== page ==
Jeff co-founded the Weather Underground in 1995 while working on his Ph.D. He flew with the NOAA Hurricane Hunters from 1986-1990.
By: Dr. Jeff Masters , 7:57 PM GMT on October 21, 2005
The eye of very dangerous Category 3 Hurricane Wilma remains onshore the Yucatan mainland near Cancun. The most extreme winds of the eyewall have now been battering Cozumel and the mainland Yucatan Peninsula for over 24 hours. Sustained winds of 100 - 140 mph affecting a built-up resort area like Cozumel/Cancun for so long must have done extreme damage. Wilma has weakened to a Category 3 hurricane with 115 mph winds, and will further weaken to a Category 2 hurricane with 100 mph winds today as its center remains over land. Still, the damage to Mexico may double today as structures already weakened by 24 hours of relentless winds continue to receive another 12 hours of stress, and as new areas along the north coast of the Yucatan receieve the eyewall's worst pounding.
Cancun radar, which is miraculously still functioning, shows the the eyewall of Wilma is degrading and starting to show gaps. The eye is now filled with clouds, and the cloud top temperatures of her eyewall clouds continue to warm as Wilma steadily weakens. When Wilma finally moves back over the ocean late tonight, she will probably be a weak Category 2 hurricane with 95 mph winds.
Conditions in Cancun
Wunderblogger LizinCancun reported yesterday on conditions in Cancun:
"We evacuated our home in Cancun yesterday and came 200 miles west to Merida. Our home sits about 100 feet away from the beach. The waves were crashing over our 6 foot tall sea wall yesterday before we left and destroyed the palapa that sits about 10 feet out in the water. We fully expect our home and all our belongings to be gone. We lost contact with all of our friends that stayed, cell and land lines are down of course as is power. We just talked with a friend that says the power is out, phones only working when the generators are running to pump out all the water. He said the hotel is blowing apart (not in the hotel zone) and all you can see when looking outside is a wall of water blowing sideways and pieces of things being shredded by the high winds, some huge."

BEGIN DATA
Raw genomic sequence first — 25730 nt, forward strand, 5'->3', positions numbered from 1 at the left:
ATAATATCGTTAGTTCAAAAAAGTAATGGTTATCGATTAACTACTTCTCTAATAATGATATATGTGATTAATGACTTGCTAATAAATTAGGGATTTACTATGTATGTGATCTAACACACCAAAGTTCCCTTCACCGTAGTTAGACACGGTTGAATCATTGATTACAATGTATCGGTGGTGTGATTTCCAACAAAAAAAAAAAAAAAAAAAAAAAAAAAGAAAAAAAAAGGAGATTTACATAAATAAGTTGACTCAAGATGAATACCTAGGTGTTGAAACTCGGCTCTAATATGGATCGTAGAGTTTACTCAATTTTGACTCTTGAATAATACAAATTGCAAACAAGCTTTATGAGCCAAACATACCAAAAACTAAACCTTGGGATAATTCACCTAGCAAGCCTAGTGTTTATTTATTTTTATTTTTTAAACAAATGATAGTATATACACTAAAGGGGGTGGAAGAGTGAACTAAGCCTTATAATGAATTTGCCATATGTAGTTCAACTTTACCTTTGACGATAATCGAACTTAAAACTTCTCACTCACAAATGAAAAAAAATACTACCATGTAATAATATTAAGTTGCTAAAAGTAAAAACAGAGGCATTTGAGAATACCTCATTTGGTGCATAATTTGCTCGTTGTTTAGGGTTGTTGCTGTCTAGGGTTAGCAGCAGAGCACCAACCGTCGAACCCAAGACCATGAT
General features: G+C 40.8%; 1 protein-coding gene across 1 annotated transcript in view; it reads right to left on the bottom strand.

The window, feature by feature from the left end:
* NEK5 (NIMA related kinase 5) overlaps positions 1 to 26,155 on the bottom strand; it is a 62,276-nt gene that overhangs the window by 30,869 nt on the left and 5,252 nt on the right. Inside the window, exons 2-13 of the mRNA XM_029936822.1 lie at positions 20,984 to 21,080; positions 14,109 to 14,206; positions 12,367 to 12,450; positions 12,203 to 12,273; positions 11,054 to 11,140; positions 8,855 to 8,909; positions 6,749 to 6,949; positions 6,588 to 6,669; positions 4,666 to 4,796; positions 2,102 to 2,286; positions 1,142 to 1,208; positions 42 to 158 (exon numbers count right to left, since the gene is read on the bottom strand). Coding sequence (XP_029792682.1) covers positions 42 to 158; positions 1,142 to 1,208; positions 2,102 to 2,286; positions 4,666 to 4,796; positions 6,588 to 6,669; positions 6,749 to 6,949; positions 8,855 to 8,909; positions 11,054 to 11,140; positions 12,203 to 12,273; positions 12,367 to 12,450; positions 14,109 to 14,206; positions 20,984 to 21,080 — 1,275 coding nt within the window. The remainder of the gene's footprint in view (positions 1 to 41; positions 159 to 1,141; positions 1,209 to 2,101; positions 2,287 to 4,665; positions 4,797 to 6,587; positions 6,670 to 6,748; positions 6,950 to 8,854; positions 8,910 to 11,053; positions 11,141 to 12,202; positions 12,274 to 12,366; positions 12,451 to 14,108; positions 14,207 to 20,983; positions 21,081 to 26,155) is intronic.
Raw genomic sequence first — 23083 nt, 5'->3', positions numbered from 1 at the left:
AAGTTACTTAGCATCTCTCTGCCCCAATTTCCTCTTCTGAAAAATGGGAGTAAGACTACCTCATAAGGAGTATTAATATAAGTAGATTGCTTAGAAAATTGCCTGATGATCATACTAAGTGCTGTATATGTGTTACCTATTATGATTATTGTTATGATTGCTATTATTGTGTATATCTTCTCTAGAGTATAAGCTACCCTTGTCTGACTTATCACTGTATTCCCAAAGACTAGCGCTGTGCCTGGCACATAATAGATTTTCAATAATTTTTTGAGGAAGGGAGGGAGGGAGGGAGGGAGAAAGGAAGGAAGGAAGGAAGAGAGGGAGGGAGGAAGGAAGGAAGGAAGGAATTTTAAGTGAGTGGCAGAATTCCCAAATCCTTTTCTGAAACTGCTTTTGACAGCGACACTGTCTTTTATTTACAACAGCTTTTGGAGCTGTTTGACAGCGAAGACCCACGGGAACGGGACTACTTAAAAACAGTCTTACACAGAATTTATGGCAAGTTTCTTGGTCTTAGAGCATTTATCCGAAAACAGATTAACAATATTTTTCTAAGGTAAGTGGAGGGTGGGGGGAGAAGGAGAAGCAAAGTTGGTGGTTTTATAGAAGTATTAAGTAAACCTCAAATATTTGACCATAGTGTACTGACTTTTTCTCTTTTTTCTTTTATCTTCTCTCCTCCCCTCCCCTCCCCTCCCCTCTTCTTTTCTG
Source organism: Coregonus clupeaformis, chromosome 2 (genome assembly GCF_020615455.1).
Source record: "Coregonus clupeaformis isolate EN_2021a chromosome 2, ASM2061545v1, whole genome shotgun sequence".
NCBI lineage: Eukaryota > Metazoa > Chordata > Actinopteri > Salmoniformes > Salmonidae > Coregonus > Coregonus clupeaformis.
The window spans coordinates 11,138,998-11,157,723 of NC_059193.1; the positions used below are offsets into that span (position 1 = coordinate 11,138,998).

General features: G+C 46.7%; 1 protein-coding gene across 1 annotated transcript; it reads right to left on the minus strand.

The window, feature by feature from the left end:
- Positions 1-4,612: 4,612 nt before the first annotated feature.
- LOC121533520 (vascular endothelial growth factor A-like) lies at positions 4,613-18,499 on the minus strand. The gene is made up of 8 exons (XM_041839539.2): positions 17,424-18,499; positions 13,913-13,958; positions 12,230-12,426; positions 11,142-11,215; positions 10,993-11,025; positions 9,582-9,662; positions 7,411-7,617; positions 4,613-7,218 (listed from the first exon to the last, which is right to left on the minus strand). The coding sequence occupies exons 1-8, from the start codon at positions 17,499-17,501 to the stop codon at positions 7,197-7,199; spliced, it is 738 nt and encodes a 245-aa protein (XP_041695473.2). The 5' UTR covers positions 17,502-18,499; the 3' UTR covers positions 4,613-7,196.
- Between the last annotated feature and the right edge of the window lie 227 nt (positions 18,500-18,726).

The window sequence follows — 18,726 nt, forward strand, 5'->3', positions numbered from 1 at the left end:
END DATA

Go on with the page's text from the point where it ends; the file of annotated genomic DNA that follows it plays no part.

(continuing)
>b>Figure 1. Total rainfall for the week. Image generated by NASA's TRMM rainfall measuring satellite.
A deluge of rain
Rainfall amounts in Mexico from Wilma have been extreme. Isla Mujeres, just offshore from Cancun, has reported almost 35" of rain over the past 1 1/2 days, and at one point reported 4" of rain in one hour between 2 and 3 am EDT today. Rainfall amounts in Cuba have not been nearly so extreme--at least in the areas of western Cuba that are still reporting data. San Juan y Martinez measured 10.7 cm (4.2 inches) of rain the past 24 hours, and storm total rainfall amounts of up to 18 cm (7 inches) have been measured in Cuba's westernmost province. Grand Cayman received five inches, Jamaica's Kingston airport eight inches, and Belize four inches. The north coast of Honduras has had numerous locations receive ten inches of rain, with one unofficial report of 20 inches. Rainfall in Haiti reached 8 - 10 inches, and, triggered flash floods that killed 11 people.
How will Wilma affect Florida?